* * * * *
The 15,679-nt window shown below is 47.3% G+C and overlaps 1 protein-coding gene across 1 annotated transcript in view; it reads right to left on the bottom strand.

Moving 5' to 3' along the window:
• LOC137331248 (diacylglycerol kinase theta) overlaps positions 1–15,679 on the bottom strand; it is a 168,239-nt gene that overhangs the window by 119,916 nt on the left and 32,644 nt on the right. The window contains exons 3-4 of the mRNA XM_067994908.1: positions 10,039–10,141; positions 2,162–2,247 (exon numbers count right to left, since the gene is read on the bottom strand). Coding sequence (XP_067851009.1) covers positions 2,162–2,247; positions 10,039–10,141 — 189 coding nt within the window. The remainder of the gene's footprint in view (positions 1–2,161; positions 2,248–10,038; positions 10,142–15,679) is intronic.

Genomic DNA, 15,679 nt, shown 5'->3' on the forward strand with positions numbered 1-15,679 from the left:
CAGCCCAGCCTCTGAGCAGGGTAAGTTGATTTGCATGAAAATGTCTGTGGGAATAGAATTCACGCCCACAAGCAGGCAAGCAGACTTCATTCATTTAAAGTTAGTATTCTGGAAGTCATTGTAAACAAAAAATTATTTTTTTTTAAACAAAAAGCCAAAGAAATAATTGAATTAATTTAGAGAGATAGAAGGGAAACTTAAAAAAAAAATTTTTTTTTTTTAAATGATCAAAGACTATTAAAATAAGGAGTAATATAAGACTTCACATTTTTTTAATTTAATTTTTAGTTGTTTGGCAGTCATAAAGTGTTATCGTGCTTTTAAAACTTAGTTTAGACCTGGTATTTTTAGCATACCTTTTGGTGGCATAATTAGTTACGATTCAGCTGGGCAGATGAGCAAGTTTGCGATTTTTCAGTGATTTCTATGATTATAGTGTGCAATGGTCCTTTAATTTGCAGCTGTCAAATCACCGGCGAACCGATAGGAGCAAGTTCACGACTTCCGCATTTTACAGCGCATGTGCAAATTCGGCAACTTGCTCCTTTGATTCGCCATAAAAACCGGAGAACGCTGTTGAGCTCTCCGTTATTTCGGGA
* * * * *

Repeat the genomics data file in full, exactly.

The 15,679-nt window shown below is 47.3% G+C and overlaps 1 protein-coding gene across 1 annotated transcript in view; it reads right to left on the bottom strand.

Moving 5' to 3' along the window:
• LOC137331248 (diacylglycerol kinase theta) overlaps positions 1–15,679 on the bottom strand; it is a 168,239-nt gene that overhangs the window by 119,916 nt on the left and 32,644 nt on the right. The window contains exons 3-4 of the mRNA XM_067994908.1: positions 10,039–10,141; positions 2,162–2,247 (exon numbers count right to left, since the gene is read on the bottom strand). Coding sequence (XP_067851009.1) covers positions 2,162–2,247; positions 10,039–10,141 — 189 coding nt within the window. The remainder of the gene's footprint in view (positions 1–2,161; positions 2,248–10,038; positions 10,142–15,679) is intronic.

Genomic DNA, 15,679 nt, shown 5'->3' on the forward strand with positions numbered 1-15,679 from the left:
CAGCCCAGCCTCTGAGCAGGGTAAGTTGATTTGCATGAAAATGTCTGTGGGAATAGAATTCACGCCCACAAGCAGGCAAGCAGACTTCATTCATTTAAAGTTAGTATTCTGGAAGTCATTGTAAACAAAAAATTATTTTTTTTTAAACAAAAAGCCAAAGAAATAATTGAATTAATTTAGAGAGATAGAAGGGAAACTTAAAAAAAAAATTTTTTTTTTTTAAATGATCAAAGACTATTAAAATAAGGAGTAATATAAGACTTCACATTTTTTTAATTTAATTTTTAGTTGTTTGGCAGTCATAAAGTGTTATCGTGCTTTTAAAACTTAGTTTAGACCTGGTATTTTTAGCATACCTTTTGGTGGCATAATTAGTTACGATTCAGCTGGGCAGATGAGCAAGTTTGCGATTTTTCAGTGATTTCTATGATTATAGTGTGCAATGGTCCTTTAATTTGCAGCTGTCAAATCACCGGCGAACCGATAGGAGCAAGTTCACGACTTCCGCATTTTACAGCGCATGTGCAAATTCGGCAACTTGCTCCTTTGATTCGCCATAAAAACCGGAGAACGCTGTTGAGCTCTCCGTTATTTCGGGA